Monthly Archives: March 2013

Broadchurch, ITV1

Broadchurch is a close-knit community. Everyone knows everyone – and we’re shown this from the get-go. The tracking shot that follows Mark Latimer (Andrew Buchan) down Broadchurch high street as he greets every single person that walks past him by their first name reminded me of one of those adverts in which Joe Bloggs is applauded and congratulated by every random passer-by because he chose the right car insurance/mortgage/credit card.

Nevertheless, any good feeling is diffused rapidly by the discovery of the body of Latimer’s 11 year-old son, Danny, sprawled on the beach beneath a high cliff. Thus begins a police investigation in which the negative implications of the close-knit nature of Broadchurch are thrown into stark relief. DS Ellie Miller (Olivia Colman) struggles to balance her professional role with her personal response to the death of her 11-year old son’t best friend. Colman delivers a perfectly-pitched performance, her anguish clearly visible as she tries to come to terms with the tragedy and what it means for her family and friends, whilst being forced to proceed objectively with the formal investigation.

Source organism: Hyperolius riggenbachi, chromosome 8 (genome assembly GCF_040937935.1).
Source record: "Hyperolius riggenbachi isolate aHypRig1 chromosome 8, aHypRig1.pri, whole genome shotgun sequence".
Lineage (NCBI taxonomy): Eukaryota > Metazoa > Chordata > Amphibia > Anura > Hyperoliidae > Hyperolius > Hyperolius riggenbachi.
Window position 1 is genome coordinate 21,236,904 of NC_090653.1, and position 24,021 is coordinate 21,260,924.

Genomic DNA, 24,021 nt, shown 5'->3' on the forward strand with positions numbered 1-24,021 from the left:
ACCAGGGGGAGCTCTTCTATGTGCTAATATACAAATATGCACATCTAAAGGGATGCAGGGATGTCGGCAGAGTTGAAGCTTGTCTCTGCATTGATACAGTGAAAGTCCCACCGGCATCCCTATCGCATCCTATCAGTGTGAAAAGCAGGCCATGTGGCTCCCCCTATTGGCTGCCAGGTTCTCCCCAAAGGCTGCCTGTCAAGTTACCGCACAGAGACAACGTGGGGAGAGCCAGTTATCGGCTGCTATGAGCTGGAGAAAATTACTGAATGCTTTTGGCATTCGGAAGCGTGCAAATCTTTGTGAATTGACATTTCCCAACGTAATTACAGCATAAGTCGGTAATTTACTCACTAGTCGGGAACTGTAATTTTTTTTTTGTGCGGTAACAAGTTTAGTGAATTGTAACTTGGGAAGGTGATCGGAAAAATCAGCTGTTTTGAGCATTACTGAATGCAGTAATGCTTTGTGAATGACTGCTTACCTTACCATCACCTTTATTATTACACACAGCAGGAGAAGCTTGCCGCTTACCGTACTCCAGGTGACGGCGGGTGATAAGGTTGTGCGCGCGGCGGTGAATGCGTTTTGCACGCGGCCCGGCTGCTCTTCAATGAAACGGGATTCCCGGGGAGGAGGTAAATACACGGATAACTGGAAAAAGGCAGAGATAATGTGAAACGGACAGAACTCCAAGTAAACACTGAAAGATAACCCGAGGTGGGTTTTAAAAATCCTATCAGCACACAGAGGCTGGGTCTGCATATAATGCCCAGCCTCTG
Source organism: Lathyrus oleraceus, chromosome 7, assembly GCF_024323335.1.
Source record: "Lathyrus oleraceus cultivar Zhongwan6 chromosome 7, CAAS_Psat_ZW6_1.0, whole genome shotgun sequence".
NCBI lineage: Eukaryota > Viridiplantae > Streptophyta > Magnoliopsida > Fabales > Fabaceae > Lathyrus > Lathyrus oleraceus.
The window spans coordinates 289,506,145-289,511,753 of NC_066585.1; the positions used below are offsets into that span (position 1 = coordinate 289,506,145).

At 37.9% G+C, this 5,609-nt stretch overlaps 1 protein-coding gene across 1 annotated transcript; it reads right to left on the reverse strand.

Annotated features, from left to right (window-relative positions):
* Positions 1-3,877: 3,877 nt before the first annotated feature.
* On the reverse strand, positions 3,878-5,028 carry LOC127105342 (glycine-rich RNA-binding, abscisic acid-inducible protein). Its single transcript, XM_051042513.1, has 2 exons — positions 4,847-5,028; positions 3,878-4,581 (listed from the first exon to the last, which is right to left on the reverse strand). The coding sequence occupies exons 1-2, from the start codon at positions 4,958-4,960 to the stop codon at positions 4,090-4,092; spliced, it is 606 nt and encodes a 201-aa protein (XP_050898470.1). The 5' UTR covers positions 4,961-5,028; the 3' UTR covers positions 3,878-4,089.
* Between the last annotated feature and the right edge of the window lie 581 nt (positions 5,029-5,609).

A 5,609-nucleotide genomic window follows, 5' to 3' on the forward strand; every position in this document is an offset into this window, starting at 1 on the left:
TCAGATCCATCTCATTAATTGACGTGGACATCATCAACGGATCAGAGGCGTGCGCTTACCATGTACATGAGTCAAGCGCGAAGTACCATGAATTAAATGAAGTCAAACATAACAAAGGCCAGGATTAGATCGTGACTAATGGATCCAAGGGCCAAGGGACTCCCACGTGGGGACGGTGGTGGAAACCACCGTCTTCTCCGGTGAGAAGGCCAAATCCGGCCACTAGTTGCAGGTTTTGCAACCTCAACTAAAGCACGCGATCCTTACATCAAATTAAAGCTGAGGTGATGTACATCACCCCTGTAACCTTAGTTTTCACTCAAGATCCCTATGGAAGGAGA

David Tennant’s portrayal of DI Alec Hardy, a policeman sent to Broadchurch to lie low, after his involvement in controversial murder case, perfectly compliments Colman’s fragility. His stoic professionalism doesn’t often falter, although we’re given a brief glimpse of his true emotions on the beach when he is confronted with the sight of the young boy’s body.

But the tragedy is brought into the sharpest focus during a scene in the Latimers’ living room when they are informed of Danny’s death. Beth Latimer’s (Jodie Whittaker) raw devastation and shock at the news about her son is truly heartbreaking.

As the episode progresses, the viewer begins to form opinions of certain people based on first impressions: the unfriendly-looking woman smoking a cigarette outside her home above the beach; the older owner of the newsagent on the beachfront (David Bradley); even Danny’s father at times. They could all be innocent  but we have a natural tendency to judge people and assume that anyone who exhibits behaviour outside the norm is automatically a suspect. Broadchurch plays on this, and it makes for uncomfortable but effective viewing.